Spacious Founder Asif Ghafoor on Building HK’s Best Property Platform
September 14, 2023
Asif Ghafoor began his Hong Kong story in 2007 after a life of study and work in London, graduating from University College London and banking with Goldman Sachs. Upon his arrival in Hong Kong, Asif faced his first challenge when renting his first apartment: how to navigate the city’s thorny rental market.
When an opportunity brought Asif out of banking after a decade working with the global investment bank, the Briton turned his energy to his passion and family business of residential real estate.
In 2014, Asif founded Spacious, Hong Kong’s leading online marketplace for the sale and rental of properties, connecting buyers and agents with customers. Nearing its 10 years in business in Hong Kong, Asif spoke with The Beat Asia about his story of building Hong Kong’s best property platform.
Great to sit down and chat with you, Asif. First off, what convinced you to create Spacious and build Hong Kong’s go-to platform for renting and buying property?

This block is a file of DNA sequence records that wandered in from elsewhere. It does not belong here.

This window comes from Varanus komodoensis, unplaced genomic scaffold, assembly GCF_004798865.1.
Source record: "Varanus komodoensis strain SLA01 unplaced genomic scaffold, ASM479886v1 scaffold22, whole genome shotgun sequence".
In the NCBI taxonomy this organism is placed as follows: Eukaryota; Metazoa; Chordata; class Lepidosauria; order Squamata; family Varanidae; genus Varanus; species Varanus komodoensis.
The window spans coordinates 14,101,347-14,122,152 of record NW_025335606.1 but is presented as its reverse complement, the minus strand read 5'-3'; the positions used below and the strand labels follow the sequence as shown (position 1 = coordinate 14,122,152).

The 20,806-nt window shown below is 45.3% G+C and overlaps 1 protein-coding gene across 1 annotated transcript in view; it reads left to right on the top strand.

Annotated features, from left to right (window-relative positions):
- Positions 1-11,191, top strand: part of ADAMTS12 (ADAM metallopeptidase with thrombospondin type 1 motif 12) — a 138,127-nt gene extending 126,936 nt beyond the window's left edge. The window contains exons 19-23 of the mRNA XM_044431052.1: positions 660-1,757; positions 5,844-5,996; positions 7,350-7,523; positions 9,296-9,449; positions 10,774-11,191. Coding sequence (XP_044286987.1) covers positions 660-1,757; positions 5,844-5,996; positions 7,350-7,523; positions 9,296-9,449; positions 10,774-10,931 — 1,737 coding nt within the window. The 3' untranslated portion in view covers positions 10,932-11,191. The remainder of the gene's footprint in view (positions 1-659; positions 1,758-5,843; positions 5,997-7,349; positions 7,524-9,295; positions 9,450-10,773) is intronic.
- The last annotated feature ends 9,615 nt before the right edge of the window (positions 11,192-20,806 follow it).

The reason I started [Spacious] is because of the horrible experience I had when I moved to Hong Kong in 2007 from London. Renting platforms that existed at the time were random, and every property you inquired about was either spam or gone instantly from the market.
After four years settling in the city, working with Goldman Sachs after an internal relocation with my job, I found my second apartment. I would return to the same websites I had used when I came and see the same apartments coming up. I thought, there must be a better way to search for apartments in Hong Kong.
How can I ensure that the quality of listings online for apartments is as real as possible? I wanted to build a self-reinforcing system on a platform that incentivises good behaviour, unlike Hong Kong’s other rental websites filled with fake listings.
What made you quit your career in banking and focus your efforts on building Spacious in Hong Kong?
After six years in London, cutting it in the banking sector, and four in Hong Kong, I wanted a change. I've always had an interest in property. My parents worked in the property trade in East London, fixing up and selling houses in the city.